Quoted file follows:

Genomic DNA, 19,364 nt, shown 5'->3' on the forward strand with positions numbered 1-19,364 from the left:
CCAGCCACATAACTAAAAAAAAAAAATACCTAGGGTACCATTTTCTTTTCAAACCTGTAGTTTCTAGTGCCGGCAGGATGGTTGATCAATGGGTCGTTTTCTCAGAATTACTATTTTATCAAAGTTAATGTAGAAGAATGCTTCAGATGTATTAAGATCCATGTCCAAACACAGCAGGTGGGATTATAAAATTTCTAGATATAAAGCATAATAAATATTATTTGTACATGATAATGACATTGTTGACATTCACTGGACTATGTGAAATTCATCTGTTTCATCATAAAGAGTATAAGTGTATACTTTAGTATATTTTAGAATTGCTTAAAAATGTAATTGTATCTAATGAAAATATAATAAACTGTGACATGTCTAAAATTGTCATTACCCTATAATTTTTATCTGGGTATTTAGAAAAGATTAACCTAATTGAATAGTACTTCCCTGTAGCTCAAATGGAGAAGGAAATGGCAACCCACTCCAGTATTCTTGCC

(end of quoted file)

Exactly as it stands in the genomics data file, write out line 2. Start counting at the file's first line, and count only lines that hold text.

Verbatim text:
CCAGCCACATAACTAAAAAAAAAAAATACCTAGGGTACCATTTTCTTTTCAAACCTGTAGTTTCTAGTGCCGGCAGGATGGTTGATCAATGGGTCGTTTTCTCAGAATTACTATTTTATCAAAGTTAATGTAGAAGAATGCTTCAGATGTATTAAGATCCATGTCCAAACACAGCAGGTGGGATTATAAAATTTCTAGATATAAAGCATAATAAATATTATTTGTACATGATAATGACATTGTTGACATTCACTGGACTATGTGAAATTCATCTGTTTCATCATAAAGAGTATAAGTGTATACTTTAGTATATTTTAGAATTGCTTAAAAATGTAATTGTATCTAATGAAAATATAATAAACTGTGACATGTCTAAAATTGTCATTACCCTATAATTTTTATCTGGGTATTTAGAAAAGATTAACCTAATTGAATAGTACTTCCCTGTAGCTCAAATGGAGAAGGAAATGGCAACCCACTCCAGTATTCTTGCC